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Strength Training for Seniors: Stronger After 40

Your twilight years may be approaching but that isn’t a reason to tie your shoelaces loose, or worse, hang up those walking shoes for good. In fact, as you grow older, keeping active is exactly what your body needs to maintain mobility, endurance, and to prolong your independence. Of course, keeping fit doesn’t mean you have to go beast mode at the gym or train for an Ironman. The aim is for you to enjoy your golden years and the best strategy is to keep fit by exercising regularly.

A study shows that high-levels of exercise can in fact improve heart function among elders. It can also boost energy and manage symptoms of illnesses or pain. You can even reverse the effects of aging just by allotting just 10 to 20 minutes a day in movement.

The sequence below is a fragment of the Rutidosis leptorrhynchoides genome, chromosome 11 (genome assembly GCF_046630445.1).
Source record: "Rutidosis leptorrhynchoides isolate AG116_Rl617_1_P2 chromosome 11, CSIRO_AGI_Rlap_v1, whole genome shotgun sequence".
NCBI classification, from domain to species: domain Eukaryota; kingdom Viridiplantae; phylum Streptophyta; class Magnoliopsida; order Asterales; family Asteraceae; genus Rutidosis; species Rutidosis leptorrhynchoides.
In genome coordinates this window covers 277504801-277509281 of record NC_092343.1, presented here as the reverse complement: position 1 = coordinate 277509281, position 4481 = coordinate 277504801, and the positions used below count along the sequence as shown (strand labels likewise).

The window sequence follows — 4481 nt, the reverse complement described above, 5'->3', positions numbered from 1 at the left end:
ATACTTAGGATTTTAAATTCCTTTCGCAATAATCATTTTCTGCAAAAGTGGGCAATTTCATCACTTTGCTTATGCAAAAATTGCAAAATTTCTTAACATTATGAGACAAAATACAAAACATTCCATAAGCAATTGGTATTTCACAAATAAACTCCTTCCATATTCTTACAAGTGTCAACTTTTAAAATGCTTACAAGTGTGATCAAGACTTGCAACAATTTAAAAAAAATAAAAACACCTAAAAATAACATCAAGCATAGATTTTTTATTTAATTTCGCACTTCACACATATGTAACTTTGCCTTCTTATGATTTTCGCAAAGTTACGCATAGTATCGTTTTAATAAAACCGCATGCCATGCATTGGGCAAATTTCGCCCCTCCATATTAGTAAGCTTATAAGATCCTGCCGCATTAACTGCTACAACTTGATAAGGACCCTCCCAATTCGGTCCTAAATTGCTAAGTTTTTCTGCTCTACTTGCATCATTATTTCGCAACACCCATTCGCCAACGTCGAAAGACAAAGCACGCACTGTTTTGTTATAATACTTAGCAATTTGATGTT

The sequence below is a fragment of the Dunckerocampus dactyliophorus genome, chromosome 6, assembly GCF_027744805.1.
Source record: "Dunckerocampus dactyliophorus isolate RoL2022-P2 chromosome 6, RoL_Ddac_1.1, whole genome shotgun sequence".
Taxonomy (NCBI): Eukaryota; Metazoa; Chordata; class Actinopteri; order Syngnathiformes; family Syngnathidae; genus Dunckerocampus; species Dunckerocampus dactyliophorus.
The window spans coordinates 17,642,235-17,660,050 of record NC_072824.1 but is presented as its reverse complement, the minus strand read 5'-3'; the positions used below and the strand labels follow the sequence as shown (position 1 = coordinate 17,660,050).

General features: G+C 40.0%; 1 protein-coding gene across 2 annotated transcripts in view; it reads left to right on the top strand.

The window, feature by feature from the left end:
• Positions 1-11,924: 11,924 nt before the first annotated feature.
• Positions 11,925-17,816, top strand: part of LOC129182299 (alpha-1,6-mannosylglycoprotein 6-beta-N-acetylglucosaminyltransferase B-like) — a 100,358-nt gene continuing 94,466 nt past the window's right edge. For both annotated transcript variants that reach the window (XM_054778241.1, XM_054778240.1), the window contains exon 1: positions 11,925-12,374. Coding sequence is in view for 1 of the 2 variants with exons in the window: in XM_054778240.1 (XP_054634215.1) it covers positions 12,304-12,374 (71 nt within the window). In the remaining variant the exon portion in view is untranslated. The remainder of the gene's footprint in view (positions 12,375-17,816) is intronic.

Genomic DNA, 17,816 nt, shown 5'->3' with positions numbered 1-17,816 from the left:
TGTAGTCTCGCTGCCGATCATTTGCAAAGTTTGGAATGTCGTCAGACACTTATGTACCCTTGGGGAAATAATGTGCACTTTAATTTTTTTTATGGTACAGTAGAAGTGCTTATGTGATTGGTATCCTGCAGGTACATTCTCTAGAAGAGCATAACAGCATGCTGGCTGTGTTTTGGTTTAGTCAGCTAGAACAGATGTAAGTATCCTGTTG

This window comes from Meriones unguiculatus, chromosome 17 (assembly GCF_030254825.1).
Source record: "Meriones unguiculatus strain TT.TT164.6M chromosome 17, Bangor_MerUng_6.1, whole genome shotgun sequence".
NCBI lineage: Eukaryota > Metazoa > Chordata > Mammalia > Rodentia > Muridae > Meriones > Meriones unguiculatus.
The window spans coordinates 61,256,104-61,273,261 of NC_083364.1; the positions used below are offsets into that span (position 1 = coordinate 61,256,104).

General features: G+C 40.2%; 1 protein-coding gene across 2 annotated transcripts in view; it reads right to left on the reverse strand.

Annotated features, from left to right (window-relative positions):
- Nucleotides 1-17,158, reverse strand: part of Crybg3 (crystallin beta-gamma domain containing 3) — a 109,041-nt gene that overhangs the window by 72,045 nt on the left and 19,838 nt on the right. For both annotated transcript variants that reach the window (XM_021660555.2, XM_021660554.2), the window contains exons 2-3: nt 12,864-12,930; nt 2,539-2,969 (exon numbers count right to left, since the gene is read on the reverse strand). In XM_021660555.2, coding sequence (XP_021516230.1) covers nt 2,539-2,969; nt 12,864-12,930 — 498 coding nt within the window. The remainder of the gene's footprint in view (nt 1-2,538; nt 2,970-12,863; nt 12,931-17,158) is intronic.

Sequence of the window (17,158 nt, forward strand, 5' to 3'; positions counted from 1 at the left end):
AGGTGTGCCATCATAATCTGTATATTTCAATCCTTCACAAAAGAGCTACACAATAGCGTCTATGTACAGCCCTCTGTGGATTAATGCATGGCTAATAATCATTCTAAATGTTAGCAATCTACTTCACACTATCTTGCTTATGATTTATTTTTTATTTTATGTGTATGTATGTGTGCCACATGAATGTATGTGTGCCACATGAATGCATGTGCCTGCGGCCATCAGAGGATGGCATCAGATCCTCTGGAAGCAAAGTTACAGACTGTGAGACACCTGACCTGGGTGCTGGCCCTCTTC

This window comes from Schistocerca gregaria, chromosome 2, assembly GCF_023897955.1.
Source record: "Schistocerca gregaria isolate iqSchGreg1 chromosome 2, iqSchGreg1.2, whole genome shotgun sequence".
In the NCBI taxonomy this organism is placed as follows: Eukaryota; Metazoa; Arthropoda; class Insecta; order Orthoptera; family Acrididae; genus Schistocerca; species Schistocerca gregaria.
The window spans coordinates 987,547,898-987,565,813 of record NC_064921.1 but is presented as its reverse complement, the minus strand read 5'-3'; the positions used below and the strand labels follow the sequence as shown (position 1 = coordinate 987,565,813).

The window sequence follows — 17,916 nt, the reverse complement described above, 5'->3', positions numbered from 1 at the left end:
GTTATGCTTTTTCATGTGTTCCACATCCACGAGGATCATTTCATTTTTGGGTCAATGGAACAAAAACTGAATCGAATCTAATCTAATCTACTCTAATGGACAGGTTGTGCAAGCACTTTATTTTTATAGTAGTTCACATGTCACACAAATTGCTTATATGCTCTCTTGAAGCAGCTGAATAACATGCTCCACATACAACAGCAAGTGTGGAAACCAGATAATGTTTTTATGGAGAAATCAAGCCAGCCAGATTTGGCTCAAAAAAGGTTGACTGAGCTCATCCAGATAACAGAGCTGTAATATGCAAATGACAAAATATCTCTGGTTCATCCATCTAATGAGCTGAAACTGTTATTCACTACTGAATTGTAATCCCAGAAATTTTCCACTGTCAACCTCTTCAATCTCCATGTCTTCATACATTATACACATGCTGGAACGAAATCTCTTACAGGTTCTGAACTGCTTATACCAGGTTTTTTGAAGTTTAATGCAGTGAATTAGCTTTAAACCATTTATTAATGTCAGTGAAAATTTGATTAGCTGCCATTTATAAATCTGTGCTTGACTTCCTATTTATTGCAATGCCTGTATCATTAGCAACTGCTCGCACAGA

The Centers for Disease Control and Prevention of the United States suggests that strength training for most older adults helps lessen the symptoms of chronic conditions such as arthritis, osteoporosis, diabetes, obesity, back pain and even depression. Another good news is that the rewards of strength training doesn’t require you to do strenuous workouts or signing up for the gym. The most simple and beneficial exercises can be done within the comfort of one’s home.

For your safety, however, be sure to talk to your doctor or a fitness expert to ensure proper technique before you begin a new exercise regimen.

5 Senior-Friendly Strength Exercises


  1. Lying Hip Bridges- This exercise strengthens your rear muscles called the glutes, also the biggest muscle group in your body.
  2. Squats- This move focuses on the core which will be a great help when climbing the stairs or picking something up from the ground.
  3. Wall-Push Ups- Arm power? Still got them! This is a modified version of the classic floor push-ups.
  4. Toe-Stands- For improved stability and balance, this simple move strengthens your ankles and calves.
  5. Dead Bugs- The last exercise might look easy because you may be lying down, but this one has great overall impact on one’s core.